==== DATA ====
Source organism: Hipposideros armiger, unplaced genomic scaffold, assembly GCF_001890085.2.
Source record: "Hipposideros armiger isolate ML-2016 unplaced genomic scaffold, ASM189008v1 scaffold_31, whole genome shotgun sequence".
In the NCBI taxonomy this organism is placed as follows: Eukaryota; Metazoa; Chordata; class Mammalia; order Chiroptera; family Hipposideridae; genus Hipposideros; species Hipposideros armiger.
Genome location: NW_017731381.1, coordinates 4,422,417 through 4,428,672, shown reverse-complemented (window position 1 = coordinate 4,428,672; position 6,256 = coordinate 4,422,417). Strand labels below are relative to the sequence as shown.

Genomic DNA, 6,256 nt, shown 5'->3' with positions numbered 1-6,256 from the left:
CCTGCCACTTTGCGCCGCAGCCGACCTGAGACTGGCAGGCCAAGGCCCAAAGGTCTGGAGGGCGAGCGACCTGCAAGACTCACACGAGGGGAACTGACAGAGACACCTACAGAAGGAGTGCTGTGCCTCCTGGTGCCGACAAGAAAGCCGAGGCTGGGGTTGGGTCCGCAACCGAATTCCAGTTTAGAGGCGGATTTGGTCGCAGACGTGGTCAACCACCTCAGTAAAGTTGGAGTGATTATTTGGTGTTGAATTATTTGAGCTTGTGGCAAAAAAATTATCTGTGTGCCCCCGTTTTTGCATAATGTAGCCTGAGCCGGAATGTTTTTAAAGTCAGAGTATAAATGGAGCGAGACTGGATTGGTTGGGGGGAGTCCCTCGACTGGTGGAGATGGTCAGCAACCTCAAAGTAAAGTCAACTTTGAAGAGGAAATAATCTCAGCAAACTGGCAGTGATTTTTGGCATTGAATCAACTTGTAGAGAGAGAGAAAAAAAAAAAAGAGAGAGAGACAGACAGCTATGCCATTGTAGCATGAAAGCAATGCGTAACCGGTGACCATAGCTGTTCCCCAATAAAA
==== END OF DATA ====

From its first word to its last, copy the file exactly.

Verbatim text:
Source organism: Hipposideros armiger, unplaced genomic scaffold, assembly GCF_001890085.2.
Source record: "Hipposideros armiger isolate ML-2016 unplaced genomic scaffold, ASM189008v1 scaffold_31, whole genome shotgun sequence".
In the NCBI taxonomy this organism is placed as follows: Eukaryota; Metazoa; Chordata; class Mammalia; order Chiroptera; family Hipposideridae; genus Hipposideros; species Hipposideros armiger.
Genome location: NW_017731381.1, coordinates 4,422,417 through 4,428,672, shown reverse-complemented (window position 1 = coordinate 4,428,672; position 6,256 = coordinate 4,422,417). Strand labels below are relative to the sequence as shown.

Genomic DNA, 6,256 nt, shown 5'->3' with positions numbered 1-6,256 from the left:
CCTGCCACTTTGCGCCGCAGCCGACCTGAGACTGGCAGGCCAAGGCCCAAAGGTCTGGAGGGCGAGCGACCTGCAAGACTCACACGAGGGGAACTGACAGAGACACCTACAGAAGGAGTGCTGTGCCTCCTGGTGCCGACAAGAAAGCCGAGGCTGGGGTTGGGTCCGCAACCGAATTCCAGTTTAGAGGCGGATTTGGTCGCAGACGTGGTCAACCACCTCAGTAAAGTTGGAGTGATTATTTGGTGTTGAATTATTTGAGCTTGTGGCAAAAAAATTATCTGTGTGCCCCCGTTTTTGCATAATGTAGCCTGAGCCGGAATGTTTTTAAAGTCAGAGTATAAATGGAGCGAGACTGGATTGGTTGGGGGGAGTCCCTCGACTGGTGGAGATGGTCAGCAACCTCAAAGTAAAGTCAACTTTGAAGAGGAAATAATCTCAGCAAACTGGCAGTGATTTTTGGCATTGAATCAACTTGTAGAGAGAGAGAAAAAAAAAAAAGAGAGAGAGACAGACAGCTATGCCATTGTAGCATGAAAGCAATGCGTAACCGGTGACCATAGCTGTTCCCCAATAAAA